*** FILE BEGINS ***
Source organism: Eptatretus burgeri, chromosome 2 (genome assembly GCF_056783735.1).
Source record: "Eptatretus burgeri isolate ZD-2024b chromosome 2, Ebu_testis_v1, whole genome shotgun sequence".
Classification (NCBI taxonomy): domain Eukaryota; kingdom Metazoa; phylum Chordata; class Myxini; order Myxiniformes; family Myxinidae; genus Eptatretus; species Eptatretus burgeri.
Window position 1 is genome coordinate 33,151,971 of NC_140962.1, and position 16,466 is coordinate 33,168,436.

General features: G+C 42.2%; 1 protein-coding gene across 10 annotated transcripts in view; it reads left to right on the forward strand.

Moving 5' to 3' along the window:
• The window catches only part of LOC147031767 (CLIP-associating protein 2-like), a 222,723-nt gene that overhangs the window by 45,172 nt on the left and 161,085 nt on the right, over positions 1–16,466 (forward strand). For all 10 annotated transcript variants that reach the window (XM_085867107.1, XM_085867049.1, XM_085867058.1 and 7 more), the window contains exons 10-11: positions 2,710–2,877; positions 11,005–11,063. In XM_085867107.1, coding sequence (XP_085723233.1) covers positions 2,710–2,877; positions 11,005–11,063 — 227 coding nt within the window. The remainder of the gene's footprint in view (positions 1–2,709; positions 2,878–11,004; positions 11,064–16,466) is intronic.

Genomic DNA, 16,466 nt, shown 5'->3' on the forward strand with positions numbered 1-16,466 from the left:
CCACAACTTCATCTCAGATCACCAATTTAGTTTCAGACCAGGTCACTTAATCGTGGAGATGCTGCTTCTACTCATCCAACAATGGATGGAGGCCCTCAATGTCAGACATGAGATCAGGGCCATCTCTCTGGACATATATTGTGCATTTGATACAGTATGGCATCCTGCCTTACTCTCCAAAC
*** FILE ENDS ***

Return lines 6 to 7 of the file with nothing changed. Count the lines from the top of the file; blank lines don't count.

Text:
Moving 5' to 3' along the window:
• The window catches only part of LOC147031767 (CLIP-associating protein 2-like), a 222,723-nt gene that overhangs the window by 45,172 nt on the left and 161,085 nt on the right, over positions 1–16,466 (forward strand). For all 10 annotated transcript variants that reach the window (XM_085867107.1, XM_085867049.1, XM_085867058.1 and 7 more), the window contains exons 10-11: positions 2,710–2,877; positions 11,005–11,063. In XM_085867107.1, coding sequence (XP_085723233.1) covers positions 2,710–2,877; positions 11,005–11,063 — 227 coding nt within the window. The remainder of the gene's footprint in view (positions 1–2,709; positions 2,878–11,004; positions 11,064–16,466) is intronic.